Kimball and her husband, who also works at The Old Derby in Hingham, reduced their office days when their children started distance learning and adjusted to their new work-from-home lifestyle.
In the spring of 2021, one year after the outbreak of the pandemic, the puppy boom began.
“It hasn’t really slowed down,” Kimball said. “Maybe a little, but we’re still seeing a lot of puppies, more puppies than ever. I’ve been a vet for 16 years and it’s just unprecedented.”
Kensington, a 3-year-old Doodle, is being examined by Hingham vet Lisa Kimball at Old Derby Animal Hospital on Friday January 14, 2022.
Greg Derr/The Patriot Ledger
Puppy ownership is on the rise amid pandemic
The ASPCA said nearly one in five households — about 23 million nationwide — have adopted or bought a new cat or dog since the start of the COVID pandemic. The vast majority of these pets – 85 to 90% – have not been relinquished, despite initial concerns from some local animal shelters, and their owners are instead seeking veterinary care for their new furry friends.
With a new puppy come new responsibilities, medical needs, and health screenings that soon overwhelmed the industry. Veterinarians have switched between in-person and in-vehicle services as government regulations change, delivering diagnoses to clients either in exam rooms or over the phone to pet parents sitting outside in their cars.
Curbside Services gave vet clinics a chance to keep working, but Kimball said talking to customers in the exam room with the pet can be beneficial.
“Everything just works smoother when we’re in person,” she said.
Tessie is greeted by Dr. KC Horigan from Norwell Veterinary Hospital.
Gary Higgins/The Patriot Ledger
Lack of staff leads to burnout among veterinarians, technicians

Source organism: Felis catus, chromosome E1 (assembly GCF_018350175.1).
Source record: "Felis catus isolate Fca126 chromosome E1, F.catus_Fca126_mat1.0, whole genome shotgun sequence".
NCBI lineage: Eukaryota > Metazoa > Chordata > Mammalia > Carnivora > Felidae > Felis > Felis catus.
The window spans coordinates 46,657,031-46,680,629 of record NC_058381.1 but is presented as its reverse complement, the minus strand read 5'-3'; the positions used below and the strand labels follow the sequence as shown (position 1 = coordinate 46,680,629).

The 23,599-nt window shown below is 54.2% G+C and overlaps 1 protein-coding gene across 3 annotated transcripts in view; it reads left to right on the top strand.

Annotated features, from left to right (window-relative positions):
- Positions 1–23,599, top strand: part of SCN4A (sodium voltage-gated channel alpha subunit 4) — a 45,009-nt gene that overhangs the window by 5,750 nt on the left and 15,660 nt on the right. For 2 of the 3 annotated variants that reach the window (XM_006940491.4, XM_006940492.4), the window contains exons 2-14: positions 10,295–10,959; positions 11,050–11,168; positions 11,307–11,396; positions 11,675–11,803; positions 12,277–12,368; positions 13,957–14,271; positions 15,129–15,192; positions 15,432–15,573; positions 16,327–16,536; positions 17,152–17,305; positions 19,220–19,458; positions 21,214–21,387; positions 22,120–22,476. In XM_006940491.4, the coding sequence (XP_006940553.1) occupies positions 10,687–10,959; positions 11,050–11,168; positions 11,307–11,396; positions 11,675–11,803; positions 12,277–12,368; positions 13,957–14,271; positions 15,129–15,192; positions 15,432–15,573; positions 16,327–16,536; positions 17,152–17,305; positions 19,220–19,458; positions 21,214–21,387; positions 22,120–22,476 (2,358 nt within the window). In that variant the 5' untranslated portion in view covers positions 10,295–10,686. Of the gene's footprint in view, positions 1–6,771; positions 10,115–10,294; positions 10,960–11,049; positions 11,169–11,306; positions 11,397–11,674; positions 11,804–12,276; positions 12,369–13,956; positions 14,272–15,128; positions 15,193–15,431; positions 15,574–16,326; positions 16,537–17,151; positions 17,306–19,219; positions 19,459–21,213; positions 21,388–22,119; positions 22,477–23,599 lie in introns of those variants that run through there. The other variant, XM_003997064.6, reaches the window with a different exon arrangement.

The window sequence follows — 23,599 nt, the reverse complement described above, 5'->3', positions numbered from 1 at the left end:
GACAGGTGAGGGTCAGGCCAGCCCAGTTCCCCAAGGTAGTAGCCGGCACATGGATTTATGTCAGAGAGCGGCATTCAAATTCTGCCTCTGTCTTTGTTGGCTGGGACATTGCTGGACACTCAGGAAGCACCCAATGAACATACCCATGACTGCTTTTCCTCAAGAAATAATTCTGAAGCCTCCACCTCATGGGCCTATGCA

Kimball and Mansfield agreed that demand for veterinary services is being eroded by the staffing shortages affecting veterinarians as well as other industries.
Vets and their staff are calling in sick or having to quarantine due to COVID exposure, reducing the number of doctors available in busy clinics. When someone calls, other vets step up to make more appointments, which Mansfield says is unsustainable in the long run.
The vet Dr. Hingham’s Lisa Kimball talks about the strain the veterinary services have faced over the past two years.
Greg Derr/The Patriot Ledger
“We need to know where to push ourselves,” she said, with the caveat of knowing when to take a break to avoid burnout. “There is enormous pressure on the employees”
She compared the workload of veterinarians to Sisyphus, the ancient Greek mythological legend. He was cursed to push a heavy boulder to the top of a mountain every day for eternity, only to watch it fall back to the bottom of the mountain every night.
No matter how many clients see vets, there is still more work to be done.
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Anecdotal surveys of members of the Massachusetts Veterinary Medical Association show that about 80% of respondents said they’ve experienced a slight or dramatic increase in both case count and stress over the past 18 months, said Executive Director Jamie Falzone. Like other industries during the pandemic, some veterinarians in the state are leaving the industry to find work elsewhere, Kimball said.
“We’re so skinny that we’re trying to get our normal jobs and normal excellent care,” she said. “We can’t, I can’t, the job can’t always be everything for everyone. … I’m trying to find comfort that I can still reach out to families and animals.”
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Reach Alex Weliever at email@example.com.
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Published January 24, 2022 at 10:04 UTC
Updated 24 Jan 2022 at 10:25 UTC